Gardening Tips: Managing Pest Problems

— Written By and last updated by Chrissy Poole

Many gardeners think the word pest simply means insect. In fact there are many different types of pests in our gardens, from insects to diseases, to weeds, to animals. A pest, in gardening terms, is simply any living thing that makes a desirable plant grow less that ideally.
For a pest problem to develop, three things need to be present. The first is the pest, whether it is the insect or animal itself, the pathogen that causes a disease, or weed seeds waiting to germinate. The second thing is a suitable host; in other words a plant that the pest likes. Most insects and diseases like a particular plant or perhaps a group of plants and will only bother those plants. Animals are usually not quite as selective but will still favor certain plants, and while weeds don’t favor plants necessarily, they can be less of a problem around certain plants, such as those that grow fast or have a spreading growth habit. The third and final thing that must be present for a pest problem to develop is a suitable environment. Pests will thrive or struggle depending on their surrounding environmental conditions; some diseases and insects prefer cool, moist conditions while others prefer hot and dry, while weeds, like any plant, will only grow in soil or light conditions that they desire. Take a look at the weeds growing along a shady pond or riverbank sometime. You’ll find all sorts of things that you would never see growing in the aisles of your hot sunny vegetable garden.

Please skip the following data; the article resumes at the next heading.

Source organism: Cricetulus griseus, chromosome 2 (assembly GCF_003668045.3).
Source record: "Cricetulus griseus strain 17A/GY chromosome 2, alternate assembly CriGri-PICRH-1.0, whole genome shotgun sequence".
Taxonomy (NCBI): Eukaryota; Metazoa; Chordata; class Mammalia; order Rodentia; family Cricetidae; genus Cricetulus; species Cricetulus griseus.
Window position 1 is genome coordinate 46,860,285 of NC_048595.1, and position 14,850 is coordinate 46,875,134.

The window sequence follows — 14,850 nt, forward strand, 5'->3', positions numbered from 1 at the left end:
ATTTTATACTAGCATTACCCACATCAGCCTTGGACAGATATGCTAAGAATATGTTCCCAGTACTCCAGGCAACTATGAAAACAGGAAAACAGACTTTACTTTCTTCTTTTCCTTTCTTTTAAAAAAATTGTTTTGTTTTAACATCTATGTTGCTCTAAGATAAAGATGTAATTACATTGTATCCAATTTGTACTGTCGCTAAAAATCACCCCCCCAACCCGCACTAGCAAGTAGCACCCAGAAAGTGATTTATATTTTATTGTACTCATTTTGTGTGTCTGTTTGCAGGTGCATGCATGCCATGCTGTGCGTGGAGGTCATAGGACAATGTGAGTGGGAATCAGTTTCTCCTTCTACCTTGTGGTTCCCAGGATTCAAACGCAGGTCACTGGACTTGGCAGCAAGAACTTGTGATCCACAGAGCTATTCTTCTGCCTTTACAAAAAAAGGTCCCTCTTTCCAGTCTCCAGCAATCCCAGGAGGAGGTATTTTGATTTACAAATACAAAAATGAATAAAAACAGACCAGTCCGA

Why is this important? There are two reasons. One is by recognizing the role the environment plays in influencing pest problems, we can predict and thus be prepared for some disease problems based on the weather. For example periods of wet weather, such as we’ve had for several months now, there tend to be a lot of leaf spot diseases and fungal rot diseases.
The second reason this is important is that knowing there are three separate factors which contribute to pest problems gives us at least three potential solutions to each problem. You can apply a pesticide to limit the amount of pests present, which is often our first thought, but that should not be the only choice. You can often use crop rotation in a vegetable garden for example; if you repeatedly have problems with one of the tomato wilt disesases. Often home gardeners don’t like the idea of not growing a favorite vegetable for a year or two to help control a recurring disease problem, but if the problem is so bad it ruins your crop than why not give it a try? Many of us have friends who garden, perhaps you can work out a deal with a friend who is having problems with a different vegetable. You could plant enough squash for both of you and let them grow enough tomatoe for two. Finally, while we can’t control the weather, there are numerous things we can do in the garden that make the environment more suitable for plants and less suitable for pests. Using mulch, watering the proper amount, watering at the right time of day, and planting a wide diversity of plants are just a few of these things.
Matthew Stevens is the horticulture extension agent for Halifax County Cooperative Extension. If you have any questions about this article or other aspects of your home gardening, please contact Matthew at 583-5161 or